The noise caused by the fighting roused the English encamped before Montdidier. English and landsknecht troops headed towards the shouts and cries in the dark. Flushed with success the Lord of Pont-Remy's brother led his men onwards towards the walls where he was caught off guard by some  border horse and another unit of demi-lancers arriving to support the scout watch. Pont-Remy's brother was unhorsed and killed by the English.

The main part of the French relief force under the Lord of Pont-Remy, a member of the de Crequy family, are yet to engage...

...but a fight develops in the dark as the English and Imperialists block the path of the oncoming relief column.

A force of Stradiots has joined the French as reinforcements. They combine with the French heavy cavalry to drive off some of the Count of Buren's landsknecht.

Pont-Remy has "staves broken upon hym" as he clashes with English knights but he manages to push through them...

More English and Imperialist units arrived in front of the French relief force and a melee began with landsknecht pike and shot attempting to force the attackers back. The French routed the landsknecht whilst Pont-Remy himself took on a group of English knights who had ridden into the fray. His gendarmes pushed through them allowing his less heavily armed men at arms and lancers to reach the town ditch. Here the French dropped off gunpowder and other supplies for Montdidier's garrison before disappearing into the night, their mission accomplished.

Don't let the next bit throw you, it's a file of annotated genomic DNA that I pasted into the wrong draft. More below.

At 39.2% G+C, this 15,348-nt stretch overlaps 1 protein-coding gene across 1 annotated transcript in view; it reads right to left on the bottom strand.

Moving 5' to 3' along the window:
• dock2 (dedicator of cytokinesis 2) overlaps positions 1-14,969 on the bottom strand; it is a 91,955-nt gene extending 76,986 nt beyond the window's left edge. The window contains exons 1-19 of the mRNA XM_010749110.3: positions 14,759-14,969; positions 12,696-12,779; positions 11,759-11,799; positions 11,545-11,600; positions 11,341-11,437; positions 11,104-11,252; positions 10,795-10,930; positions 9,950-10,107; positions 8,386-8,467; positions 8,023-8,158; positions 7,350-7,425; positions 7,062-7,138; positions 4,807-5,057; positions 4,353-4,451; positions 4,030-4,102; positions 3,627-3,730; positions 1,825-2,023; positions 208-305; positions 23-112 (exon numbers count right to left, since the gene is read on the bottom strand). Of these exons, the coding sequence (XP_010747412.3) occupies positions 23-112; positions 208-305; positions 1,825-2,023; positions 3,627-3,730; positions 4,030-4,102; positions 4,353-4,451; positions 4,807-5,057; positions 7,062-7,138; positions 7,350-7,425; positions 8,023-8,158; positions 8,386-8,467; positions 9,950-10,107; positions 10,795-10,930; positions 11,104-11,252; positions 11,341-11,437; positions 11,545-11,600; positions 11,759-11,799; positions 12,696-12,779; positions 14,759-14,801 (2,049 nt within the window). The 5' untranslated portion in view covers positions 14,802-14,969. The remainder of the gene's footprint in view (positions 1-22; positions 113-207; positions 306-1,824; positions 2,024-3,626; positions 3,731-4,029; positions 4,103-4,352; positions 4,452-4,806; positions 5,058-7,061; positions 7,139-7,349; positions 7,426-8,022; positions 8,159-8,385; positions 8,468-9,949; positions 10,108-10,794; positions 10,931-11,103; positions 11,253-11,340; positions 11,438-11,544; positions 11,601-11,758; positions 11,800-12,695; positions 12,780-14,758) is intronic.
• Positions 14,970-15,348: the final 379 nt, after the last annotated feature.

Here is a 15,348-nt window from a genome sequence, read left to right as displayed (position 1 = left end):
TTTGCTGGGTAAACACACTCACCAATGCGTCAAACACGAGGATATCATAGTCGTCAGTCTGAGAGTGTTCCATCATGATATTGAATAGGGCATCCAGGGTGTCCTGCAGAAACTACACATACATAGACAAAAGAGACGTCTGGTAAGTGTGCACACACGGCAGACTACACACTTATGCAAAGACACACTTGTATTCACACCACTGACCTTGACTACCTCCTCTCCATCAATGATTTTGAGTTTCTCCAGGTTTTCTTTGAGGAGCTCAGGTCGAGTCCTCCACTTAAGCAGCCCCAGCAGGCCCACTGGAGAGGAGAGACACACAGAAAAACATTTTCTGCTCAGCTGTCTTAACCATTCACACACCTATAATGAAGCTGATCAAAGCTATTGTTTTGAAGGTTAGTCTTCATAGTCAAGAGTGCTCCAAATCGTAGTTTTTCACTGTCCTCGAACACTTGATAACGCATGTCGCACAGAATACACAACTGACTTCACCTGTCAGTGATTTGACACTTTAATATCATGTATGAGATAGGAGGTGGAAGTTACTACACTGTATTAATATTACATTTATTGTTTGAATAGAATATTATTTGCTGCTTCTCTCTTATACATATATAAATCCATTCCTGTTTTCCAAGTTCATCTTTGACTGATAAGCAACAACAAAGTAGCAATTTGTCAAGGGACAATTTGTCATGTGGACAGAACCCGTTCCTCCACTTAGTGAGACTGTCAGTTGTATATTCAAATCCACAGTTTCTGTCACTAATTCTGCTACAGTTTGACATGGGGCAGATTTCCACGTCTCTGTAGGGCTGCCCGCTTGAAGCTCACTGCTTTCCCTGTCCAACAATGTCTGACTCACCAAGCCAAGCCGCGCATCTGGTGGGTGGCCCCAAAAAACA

It was not such an easy escape for all of the French. Keen to seek revenge for the death of their captain the mounted archers of the scout watched tracked Pont-Remy and captured him before he could make good his getaway. The French relief column had been followed by a unit of local militia infantry. Being abandoned by their cavalry these troops were also caught by the vengeful English archers and killed as they tried to flee.